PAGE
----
Oil rigs must be awful places to work. Oncale v. Sundowner Offshore Services—the U.S. Supreme Court case the first recognized that Title VII protected employees from same-sex harassment (and which included allegations such as name-calling suggesting homosexuality, physical assaults, and attempted rape)—involved an oil platform. Yesterday, the 6th Circuit decided Wasek v. Arrow Energy Services [pdf], another same-sex harassment case involving oil rig employees. Wasek, however, did not turn out as well for the complaining employee as did Oncale.
To save money after accepting a job with Arrow Energy, Harold Wasek decided to share a hotel room with one of his new co-workers, Paul Ottobre. As it turns out, that decision proved to be a poor one. Ottobre tormented Wasek by grabbing his buttocks, poking him in the rear with a hammer handle and long sucker rod, making comments such as “you’ve got a pretty mouth,” “boy you have pretty lips,” and “you know you like it sweetheart,” telling sexually explicit jokes, stories, fantasies, and calling Wasek names. Wasek believed that Ottobre acted like this because he was bisexual.
When Wasek complained, his superiors first told him not to “make waves [by] whining,” and later told him he should just “kick [Ottobre’s] ass,” and that they should “duke it out” to “get it out of [their] systems.” When Wasek pursued the issues with HR, the regional supervisor told him that it’s “the way the oil field is” and that if Wasek could not handle it he “should find another line of work.”
The 6th Circuit affirmed the dismissal of Wasek’s harassment claim:
Title VII is not “a general civility code for the American workplace.” … [T]he conduct of jerks, bullies, and persecutors is simply not actionable under Title VII unless they are acting because of the victim’s gender….
No evidence exists that Ottobre was motivated by a general hostility towards men. And the oil rig was not a mixed-sex workplace, so there is no possibility of comparative evidence. Thus, in order to infer discrimination, Wasek must demonstrate that Ottobre was homosexual. In his deposition, Wasek speculated that Ottobre was “a little strange, possibly bisexual.”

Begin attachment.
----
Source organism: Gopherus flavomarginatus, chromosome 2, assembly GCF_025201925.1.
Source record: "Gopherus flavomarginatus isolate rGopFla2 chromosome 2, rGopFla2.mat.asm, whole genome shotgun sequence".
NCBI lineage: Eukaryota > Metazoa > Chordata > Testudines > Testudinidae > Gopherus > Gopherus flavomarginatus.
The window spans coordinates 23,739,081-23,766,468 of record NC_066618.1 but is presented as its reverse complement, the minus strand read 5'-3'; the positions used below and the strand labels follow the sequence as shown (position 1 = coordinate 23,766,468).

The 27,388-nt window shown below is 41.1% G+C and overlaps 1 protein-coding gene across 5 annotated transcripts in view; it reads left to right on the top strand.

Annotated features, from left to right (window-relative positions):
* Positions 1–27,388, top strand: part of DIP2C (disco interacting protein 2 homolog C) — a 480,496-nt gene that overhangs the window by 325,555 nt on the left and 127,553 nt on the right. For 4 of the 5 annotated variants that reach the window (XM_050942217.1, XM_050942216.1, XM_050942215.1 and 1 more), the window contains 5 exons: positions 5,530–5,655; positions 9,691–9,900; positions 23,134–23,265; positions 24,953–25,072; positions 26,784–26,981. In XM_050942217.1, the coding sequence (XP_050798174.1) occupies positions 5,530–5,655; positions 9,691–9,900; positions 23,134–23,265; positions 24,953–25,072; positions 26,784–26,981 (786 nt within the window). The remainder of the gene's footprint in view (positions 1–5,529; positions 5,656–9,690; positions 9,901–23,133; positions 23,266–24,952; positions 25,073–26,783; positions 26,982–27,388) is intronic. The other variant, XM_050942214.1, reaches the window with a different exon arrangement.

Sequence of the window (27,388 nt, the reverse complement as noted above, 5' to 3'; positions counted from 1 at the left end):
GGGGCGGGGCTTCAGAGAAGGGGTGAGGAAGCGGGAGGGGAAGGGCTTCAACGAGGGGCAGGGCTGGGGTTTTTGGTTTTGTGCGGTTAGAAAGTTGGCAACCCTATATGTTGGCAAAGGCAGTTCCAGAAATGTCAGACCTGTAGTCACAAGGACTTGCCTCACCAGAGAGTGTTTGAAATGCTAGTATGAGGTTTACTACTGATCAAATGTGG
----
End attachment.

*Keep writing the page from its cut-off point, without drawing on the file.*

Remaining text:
We need not delve into what inferences — if any — might be drawn from a harasser’s bisexuality. A single speculative statement in a deposition cannot be the first link in the “chain of inference” that Oncale recognizes may follow from the harasser’s nonheterosexuality…. Therefore, Wasek’s Title VII hostile work environment claim cannot survive.
Advocates will argue that this case is proof of why we need legislation against generalized workplace bullying. To the contrary, the troubling aspect of this case is not the dismissal of the harassment claim, but the dismissal of Wasek’s retaliation claim (an issue that will get its own post next week).
Regardless of where you stand on the issue of whether there should exist a law against workplace bullying, employers should use this case as a teaching tool on how not to respond to a harassment complaint. It is shameful that the supervisors’ told Wasek to stop whining, suggested fisticuffs to settle the issue, and ultimately chalked it up to the nature of the workplace. There are a million better ways this employer could have handled these complaints, and not have to rely on a legal argument that this misconduct is not actionable Title VII harassment.